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|Title: ||Cost-effectiveness of Intravenous Antibiotics in Moderate to Severe Diabetic Foot Infections and Efficacy as a Function of Resistance Rates in the Case of Methicillan-resistant Staphylococcus Aureus in Diabetic Foot Infections|
|Authors: ||Marchesano, Romina|
|Advisor: ||Einarson, Thomas Ray|
|Department: ||Pharmaceutical Sciences|
|Keywords: ||Cost-effectiveness analysis|
Diabetic foot infection
|Issue Date: ||22-Nov-2012|
|Abstract: ||Objectives: The objectives of the research were to determine which intravenous (IV) antibiotics were cost-effective in Diabetic Foot Infections (DFIs) and to assess the impact of MRSA prevalence on clinical outcome.
Methods: A Cost-effectiveness analysis (CEA) was performed on IV antibiotics used to treat moderate to severe DFIs in hospitalized patients. MRSA prevalence was taken into account by calculating an ‘Adjusted cure rate’ and re-analysing the CEA.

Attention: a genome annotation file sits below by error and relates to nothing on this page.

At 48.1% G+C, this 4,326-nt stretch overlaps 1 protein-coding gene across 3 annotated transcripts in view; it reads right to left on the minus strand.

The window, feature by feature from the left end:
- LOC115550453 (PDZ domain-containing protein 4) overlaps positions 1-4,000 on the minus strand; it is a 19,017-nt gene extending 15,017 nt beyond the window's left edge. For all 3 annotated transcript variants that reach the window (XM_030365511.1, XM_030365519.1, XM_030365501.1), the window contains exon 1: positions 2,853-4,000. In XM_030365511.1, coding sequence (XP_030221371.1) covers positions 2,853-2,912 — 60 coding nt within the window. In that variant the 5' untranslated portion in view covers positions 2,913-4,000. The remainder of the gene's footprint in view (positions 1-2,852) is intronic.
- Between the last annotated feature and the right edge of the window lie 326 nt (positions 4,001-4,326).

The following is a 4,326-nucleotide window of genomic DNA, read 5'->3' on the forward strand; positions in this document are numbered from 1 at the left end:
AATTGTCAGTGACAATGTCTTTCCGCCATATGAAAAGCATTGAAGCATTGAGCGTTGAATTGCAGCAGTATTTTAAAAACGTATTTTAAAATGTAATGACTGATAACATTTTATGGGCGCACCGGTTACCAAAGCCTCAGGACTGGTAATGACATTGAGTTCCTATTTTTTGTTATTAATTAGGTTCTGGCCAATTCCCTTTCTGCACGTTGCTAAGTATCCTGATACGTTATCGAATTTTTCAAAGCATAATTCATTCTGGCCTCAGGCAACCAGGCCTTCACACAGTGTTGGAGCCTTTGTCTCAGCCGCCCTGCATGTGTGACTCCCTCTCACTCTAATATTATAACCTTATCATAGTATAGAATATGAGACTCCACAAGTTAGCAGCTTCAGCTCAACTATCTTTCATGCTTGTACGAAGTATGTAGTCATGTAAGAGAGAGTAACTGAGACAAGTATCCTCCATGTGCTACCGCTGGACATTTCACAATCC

Results: In the original CEA, imipenem/cilastatin was the cost-effective agent. When MRSA prevalence was taken into account imipenem/cilastatin, moxifloxacin, cefoxitin and ertapenem were cost-effective antibiotics.
Conclusion: MRSA prevalence adjustments changed the results of the CEA and included classes of IV antibiotics that are seen being using in practice, such as fluoroquinolones and cephalosporins. These methods could potentially have an impact on the evaluation of clinical cure rates and resistance when evaluating the literature.|
|Appears in Collections:||Master|
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